Batang Gilas 92 – UAE 49
There wasn’t much expectations for Batang Gilas coming into this game versus UAE. As it was, UAE wasn’t ranked too high in the FIBA World Rankings, and they were just fresh off a 93 point beatdown given to them by China. By all accounts Batang Gilas was expected to win. Expectations were low, so eyes weren’t exactly set for the second game of the Philippines.
Batang Gilas started out the game strong, coming out with a 10-0 blast to set the tone of the game. But for some reason, the general mood around the air wasn’t too pleasing. A big reason for that was with how Batang Gilas was playing versus UAE.
Batang Gilas generally looked disinterested as it played the Emiratis. They committed a number of sloppy turnovers, and their activity on the defensive end was lacking. It led to multiple open looks from UAE, whether it be off cuts or simple kick out passes to the three-point line. Batang Gilas was surely going to win, but it wasn’t one the team could exactly be proud of.
By the end of the third quarter, Batang Gilas found itself up by “just” 25 points. They were going to win, but it wasn’t one that would replicate China’s win over UAE and give Filipinos confidence that they could beat the monster Chinese team that was awaiting them.
Let’s take a step back and make sense of everything that was happening. Why was there a desire for more from a Batang Gilas team that was clearly going to win anyway? What was the current state of the team as the game was going on?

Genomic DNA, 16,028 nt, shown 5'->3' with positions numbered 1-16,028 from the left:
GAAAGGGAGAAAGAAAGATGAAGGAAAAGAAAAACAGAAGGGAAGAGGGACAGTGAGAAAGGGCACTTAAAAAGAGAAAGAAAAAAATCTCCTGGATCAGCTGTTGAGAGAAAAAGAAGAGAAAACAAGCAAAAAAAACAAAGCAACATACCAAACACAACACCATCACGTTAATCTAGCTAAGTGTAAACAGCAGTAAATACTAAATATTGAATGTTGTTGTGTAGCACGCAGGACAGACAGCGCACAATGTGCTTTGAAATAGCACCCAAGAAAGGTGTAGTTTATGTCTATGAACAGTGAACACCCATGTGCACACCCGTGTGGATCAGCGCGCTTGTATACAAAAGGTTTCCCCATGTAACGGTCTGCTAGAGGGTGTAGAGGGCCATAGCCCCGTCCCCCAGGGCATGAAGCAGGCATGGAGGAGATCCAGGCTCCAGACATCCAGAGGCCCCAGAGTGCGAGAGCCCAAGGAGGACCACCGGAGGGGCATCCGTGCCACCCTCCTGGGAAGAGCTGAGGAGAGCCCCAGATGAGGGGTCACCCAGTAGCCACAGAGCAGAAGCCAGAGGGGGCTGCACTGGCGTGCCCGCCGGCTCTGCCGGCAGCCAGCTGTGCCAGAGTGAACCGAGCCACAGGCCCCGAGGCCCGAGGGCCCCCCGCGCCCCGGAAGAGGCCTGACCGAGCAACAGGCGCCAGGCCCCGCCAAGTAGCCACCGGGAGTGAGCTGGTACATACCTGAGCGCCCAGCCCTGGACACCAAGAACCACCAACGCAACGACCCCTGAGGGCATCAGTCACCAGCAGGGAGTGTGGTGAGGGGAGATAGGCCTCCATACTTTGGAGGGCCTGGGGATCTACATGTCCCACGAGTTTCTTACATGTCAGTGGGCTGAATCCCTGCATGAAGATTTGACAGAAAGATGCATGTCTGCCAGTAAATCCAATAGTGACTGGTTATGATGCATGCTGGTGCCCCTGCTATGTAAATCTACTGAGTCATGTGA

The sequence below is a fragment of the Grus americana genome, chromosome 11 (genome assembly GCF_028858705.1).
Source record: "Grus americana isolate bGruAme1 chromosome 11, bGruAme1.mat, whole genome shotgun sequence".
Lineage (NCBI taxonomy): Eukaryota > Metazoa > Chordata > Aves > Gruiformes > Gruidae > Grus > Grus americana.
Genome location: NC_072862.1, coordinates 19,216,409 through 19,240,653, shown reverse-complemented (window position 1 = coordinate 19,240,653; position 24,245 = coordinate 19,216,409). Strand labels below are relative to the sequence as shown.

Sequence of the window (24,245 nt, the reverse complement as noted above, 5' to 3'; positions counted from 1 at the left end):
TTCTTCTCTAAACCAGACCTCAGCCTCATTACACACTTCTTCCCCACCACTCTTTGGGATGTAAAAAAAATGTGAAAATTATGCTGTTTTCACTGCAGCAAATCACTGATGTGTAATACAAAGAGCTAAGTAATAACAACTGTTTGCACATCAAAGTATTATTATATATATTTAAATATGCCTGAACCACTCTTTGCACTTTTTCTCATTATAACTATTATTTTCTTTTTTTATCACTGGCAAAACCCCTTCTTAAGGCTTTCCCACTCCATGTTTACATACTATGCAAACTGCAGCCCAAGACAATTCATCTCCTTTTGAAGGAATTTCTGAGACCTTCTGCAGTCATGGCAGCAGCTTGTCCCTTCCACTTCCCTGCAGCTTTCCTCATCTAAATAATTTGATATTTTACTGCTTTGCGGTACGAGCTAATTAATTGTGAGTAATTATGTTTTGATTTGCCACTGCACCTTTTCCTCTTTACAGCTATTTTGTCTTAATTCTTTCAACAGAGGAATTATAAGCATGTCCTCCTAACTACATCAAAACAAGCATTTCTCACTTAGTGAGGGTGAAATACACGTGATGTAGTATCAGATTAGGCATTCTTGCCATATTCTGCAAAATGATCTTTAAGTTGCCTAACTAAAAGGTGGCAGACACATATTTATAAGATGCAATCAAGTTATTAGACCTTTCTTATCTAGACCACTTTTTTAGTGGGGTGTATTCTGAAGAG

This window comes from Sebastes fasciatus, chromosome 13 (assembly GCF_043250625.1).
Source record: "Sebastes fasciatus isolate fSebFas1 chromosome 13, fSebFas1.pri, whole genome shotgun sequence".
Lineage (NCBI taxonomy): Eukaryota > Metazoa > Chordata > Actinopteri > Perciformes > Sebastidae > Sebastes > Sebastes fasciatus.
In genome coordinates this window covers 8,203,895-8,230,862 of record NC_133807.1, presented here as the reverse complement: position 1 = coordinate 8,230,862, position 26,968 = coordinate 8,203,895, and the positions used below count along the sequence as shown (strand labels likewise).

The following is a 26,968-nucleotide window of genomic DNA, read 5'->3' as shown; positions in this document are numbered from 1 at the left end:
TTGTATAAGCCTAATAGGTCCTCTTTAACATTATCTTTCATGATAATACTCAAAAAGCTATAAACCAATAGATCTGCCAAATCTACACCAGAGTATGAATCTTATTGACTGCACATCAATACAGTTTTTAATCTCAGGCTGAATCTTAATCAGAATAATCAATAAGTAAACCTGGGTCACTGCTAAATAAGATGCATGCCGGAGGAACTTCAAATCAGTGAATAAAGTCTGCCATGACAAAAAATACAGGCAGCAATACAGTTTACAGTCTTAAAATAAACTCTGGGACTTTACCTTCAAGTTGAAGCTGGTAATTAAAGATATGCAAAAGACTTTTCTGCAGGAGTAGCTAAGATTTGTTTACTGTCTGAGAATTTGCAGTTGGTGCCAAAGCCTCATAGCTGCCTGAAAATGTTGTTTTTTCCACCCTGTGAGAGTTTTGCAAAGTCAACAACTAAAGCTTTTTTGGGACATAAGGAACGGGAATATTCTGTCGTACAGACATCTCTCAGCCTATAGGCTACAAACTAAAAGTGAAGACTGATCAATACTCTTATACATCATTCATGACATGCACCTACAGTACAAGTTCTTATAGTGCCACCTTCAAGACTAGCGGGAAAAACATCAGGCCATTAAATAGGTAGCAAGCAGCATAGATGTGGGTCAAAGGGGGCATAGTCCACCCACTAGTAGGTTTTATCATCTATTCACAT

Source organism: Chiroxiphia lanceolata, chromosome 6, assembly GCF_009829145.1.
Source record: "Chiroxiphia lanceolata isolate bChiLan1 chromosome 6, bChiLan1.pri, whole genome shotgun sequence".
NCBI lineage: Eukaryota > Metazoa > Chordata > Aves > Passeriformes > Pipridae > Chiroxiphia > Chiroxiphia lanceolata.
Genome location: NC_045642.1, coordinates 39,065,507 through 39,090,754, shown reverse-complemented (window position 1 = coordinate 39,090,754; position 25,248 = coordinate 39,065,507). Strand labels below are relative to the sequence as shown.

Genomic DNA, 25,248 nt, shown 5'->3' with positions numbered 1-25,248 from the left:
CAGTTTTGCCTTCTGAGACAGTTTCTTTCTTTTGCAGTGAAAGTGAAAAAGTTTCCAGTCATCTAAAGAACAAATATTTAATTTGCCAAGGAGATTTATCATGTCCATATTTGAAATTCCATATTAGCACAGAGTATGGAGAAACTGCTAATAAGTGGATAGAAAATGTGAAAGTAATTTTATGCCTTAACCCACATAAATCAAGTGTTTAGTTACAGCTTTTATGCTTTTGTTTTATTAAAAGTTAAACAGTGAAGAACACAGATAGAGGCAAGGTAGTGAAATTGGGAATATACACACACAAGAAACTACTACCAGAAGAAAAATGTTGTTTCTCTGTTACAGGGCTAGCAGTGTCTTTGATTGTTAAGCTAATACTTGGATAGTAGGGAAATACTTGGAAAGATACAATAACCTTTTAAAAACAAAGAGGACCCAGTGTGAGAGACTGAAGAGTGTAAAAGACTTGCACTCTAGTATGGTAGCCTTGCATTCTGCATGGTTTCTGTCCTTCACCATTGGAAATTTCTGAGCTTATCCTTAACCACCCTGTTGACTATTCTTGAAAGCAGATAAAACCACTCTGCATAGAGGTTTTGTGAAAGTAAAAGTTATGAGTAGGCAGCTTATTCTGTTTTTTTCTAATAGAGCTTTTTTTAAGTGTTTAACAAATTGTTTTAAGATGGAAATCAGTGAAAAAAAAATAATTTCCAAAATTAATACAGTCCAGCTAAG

First off: Batang Gilas wasn’t taking this game too seriously. That’s not to say they were horsing around. Instead, they were trying to establish different facets of their game as preparation versus China. By trying different line-ups, whether it be small or big, Batang Gilas got a better grasp of their identity. What works for them? What can be better? It isn’t surprising then that only Miguel Oczon wound up playing 20 minutes the entire game to test out his shooting.
By trying out different line-ups and using combinations the team wasn’t used to, the chemistry of the team was starting to grow. It’s an issue Coach Josh Reyes himself acknowledged prior to the start of the tournament. The team isn’t as well-meshed as you’d hope, especially when you consider they only got to practice together for one month. You saw that with how the team missed out on defensive rotations off a number of three-pointers. Their movement in the post wasn’t as fluid as you’d hope for it to be. It was frustrating, but when you contextualize everything, it becomes a little bit better.
Luckily, during the fourth quarter, Batang Gilas showed some signs of elite play. They limited UAE to just five points, while their offense efficiently chugged along. It wasn’t the beatdown some fans expected, but there was growth. At the end of the day, the goal isn’t to match some lofty number the Chinese put up. It’s to grow and become better, for more important games in the future.
The lessons continue to pour for Batang Gilas, as they’re set to face China next in the FIBA Asia U18 tournament. As established before: this team has a ton of potential to be an all-time youth team. That’s something even stats, as advanced as they may be right now, can’t even quantify. We just have to give the team the opportunity to grow, and to wait and see whether or not they reach their peak.
Photos from FIBA.com